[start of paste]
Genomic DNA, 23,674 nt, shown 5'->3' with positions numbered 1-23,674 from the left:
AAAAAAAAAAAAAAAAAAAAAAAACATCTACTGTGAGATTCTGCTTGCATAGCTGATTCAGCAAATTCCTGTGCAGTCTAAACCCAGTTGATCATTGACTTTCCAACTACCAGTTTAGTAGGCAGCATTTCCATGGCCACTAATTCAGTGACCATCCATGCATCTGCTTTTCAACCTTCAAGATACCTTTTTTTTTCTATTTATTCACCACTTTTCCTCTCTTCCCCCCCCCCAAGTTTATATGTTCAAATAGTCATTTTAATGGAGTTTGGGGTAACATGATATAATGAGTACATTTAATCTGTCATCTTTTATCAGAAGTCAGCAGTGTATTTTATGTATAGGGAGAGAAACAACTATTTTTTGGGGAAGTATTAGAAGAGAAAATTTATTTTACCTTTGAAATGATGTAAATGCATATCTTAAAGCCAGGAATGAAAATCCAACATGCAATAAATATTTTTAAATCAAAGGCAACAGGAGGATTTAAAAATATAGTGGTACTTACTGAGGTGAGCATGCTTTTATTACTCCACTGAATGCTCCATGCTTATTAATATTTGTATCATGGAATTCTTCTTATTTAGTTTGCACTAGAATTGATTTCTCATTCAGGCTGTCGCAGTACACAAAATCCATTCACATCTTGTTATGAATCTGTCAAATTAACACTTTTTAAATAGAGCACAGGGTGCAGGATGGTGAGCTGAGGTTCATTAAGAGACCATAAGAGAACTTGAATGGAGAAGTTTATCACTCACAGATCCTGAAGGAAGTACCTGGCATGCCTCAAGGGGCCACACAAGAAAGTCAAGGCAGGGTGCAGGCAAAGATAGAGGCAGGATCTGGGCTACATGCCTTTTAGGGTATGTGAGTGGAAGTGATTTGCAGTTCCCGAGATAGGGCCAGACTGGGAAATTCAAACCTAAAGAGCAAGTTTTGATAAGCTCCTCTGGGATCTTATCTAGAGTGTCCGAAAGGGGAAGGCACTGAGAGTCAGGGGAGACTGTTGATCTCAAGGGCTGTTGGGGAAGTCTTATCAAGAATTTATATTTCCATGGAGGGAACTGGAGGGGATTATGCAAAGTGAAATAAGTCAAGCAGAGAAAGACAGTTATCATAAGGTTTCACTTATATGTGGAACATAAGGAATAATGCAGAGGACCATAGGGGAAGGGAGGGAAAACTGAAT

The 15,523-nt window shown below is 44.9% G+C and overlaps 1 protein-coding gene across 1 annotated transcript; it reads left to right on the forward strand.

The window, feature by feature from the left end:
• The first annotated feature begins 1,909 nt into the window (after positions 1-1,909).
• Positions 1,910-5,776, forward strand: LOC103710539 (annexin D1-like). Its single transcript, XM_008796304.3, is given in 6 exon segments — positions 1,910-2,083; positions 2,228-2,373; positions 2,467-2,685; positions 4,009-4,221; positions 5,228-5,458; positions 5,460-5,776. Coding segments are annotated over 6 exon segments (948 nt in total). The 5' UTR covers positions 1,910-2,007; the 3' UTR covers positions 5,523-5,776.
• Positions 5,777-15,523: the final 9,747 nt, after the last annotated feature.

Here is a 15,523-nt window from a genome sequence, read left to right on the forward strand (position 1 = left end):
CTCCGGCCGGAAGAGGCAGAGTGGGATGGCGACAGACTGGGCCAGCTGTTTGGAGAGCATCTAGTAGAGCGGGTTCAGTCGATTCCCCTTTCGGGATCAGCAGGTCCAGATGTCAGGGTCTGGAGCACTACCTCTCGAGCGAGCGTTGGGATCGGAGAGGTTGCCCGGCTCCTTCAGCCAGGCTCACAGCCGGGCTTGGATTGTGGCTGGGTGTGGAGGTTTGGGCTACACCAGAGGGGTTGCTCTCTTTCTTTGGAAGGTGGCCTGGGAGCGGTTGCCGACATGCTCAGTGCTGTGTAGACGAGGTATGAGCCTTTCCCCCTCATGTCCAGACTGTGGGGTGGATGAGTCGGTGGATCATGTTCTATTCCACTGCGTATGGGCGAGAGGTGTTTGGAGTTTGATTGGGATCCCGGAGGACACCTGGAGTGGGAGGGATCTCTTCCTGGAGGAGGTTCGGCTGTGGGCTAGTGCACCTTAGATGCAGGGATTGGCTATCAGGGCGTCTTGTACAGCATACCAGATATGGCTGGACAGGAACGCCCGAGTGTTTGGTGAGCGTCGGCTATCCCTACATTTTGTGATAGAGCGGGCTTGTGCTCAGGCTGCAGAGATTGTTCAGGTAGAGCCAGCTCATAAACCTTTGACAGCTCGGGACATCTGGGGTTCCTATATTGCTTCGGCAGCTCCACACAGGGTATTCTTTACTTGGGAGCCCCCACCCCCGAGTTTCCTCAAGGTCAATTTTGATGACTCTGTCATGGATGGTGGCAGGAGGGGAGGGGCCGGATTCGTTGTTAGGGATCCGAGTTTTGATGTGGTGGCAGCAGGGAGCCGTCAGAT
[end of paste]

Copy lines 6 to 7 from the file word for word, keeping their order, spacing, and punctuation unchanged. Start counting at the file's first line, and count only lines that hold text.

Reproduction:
• Positions 1,910-5,776, forward strand: LOC103710539 (annexin D1-like). Its single transcript, XM_008796304.3, is given in 6 exon segments — positions 1,910-2,083; positions 2,228-2,373; positions 2,467-2,685; positions 4,009-4,221; positions 5,228-5,458; positions 5,460-5,776. Coding segments are annotated over 6 exon segments (948 nt in total). The 5' UTR covers positions 1,910-2,007; the 3' UTR covers positions 5,523-5,776.
• Positions 5,777-15,523: the final 9,747 nt, after the last annotated feature.